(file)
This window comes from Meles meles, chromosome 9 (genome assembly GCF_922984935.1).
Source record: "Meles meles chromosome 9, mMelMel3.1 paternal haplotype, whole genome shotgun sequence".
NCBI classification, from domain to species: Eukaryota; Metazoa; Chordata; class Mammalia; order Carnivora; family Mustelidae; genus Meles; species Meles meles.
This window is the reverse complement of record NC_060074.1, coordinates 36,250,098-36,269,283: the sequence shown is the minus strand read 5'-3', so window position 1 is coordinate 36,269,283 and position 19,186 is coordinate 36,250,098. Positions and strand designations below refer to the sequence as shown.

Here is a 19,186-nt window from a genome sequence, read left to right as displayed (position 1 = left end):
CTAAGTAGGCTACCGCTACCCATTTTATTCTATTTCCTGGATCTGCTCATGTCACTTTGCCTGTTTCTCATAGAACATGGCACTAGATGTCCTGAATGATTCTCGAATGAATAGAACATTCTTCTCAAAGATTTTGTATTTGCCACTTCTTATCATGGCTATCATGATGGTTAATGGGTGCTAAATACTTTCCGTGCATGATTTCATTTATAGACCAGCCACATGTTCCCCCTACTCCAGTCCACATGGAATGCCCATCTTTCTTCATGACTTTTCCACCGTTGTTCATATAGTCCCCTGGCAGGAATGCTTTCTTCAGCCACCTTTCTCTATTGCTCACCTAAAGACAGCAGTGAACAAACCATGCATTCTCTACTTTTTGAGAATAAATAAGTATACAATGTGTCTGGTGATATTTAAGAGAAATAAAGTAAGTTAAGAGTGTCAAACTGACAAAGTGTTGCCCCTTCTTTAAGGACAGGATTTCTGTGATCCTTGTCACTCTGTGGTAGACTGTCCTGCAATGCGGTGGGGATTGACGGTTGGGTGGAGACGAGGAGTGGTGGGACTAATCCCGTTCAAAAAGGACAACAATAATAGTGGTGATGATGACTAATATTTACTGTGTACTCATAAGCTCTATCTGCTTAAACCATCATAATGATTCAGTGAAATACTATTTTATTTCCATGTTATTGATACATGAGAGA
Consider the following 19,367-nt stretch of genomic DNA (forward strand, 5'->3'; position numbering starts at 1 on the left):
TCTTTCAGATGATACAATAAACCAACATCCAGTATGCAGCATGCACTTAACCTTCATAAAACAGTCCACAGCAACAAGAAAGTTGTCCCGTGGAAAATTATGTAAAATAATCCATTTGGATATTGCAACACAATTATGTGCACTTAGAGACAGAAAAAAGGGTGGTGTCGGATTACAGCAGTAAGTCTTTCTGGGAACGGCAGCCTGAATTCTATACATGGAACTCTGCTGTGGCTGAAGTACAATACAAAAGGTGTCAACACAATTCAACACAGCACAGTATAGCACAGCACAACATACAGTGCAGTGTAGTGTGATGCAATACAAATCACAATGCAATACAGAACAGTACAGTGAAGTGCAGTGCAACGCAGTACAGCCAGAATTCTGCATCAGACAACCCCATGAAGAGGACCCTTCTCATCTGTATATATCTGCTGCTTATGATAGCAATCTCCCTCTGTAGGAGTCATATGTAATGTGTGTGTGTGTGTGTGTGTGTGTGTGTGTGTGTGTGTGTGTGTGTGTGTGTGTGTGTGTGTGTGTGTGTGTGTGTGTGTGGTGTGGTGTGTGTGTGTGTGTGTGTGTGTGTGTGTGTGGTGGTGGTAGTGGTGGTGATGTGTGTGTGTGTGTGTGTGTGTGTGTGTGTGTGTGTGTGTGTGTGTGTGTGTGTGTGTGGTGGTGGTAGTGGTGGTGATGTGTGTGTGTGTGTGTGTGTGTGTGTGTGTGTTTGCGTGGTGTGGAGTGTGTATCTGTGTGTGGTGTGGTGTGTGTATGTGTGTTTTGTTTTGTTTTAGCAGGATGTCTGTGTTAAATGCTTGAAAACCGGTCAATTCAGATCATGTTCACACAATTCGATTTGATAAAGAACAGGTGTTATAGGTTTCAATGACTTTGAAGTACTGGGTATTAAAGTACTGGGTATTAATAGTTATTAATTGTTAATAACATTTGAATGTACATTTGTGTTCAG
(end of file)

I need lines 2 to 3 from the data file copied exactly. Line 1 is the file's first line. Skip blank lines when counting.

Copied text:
Source record: "Meles meles chromosome 9, mMelMel3.1 paternal haplotype, whole genome shotgun sequence".
NCBI classification, from domain to species: Eukaryota; Metazoa; Chordata; class Mammalia; order Carnivora; family Mustelidae; genus Meles; species Meles meles.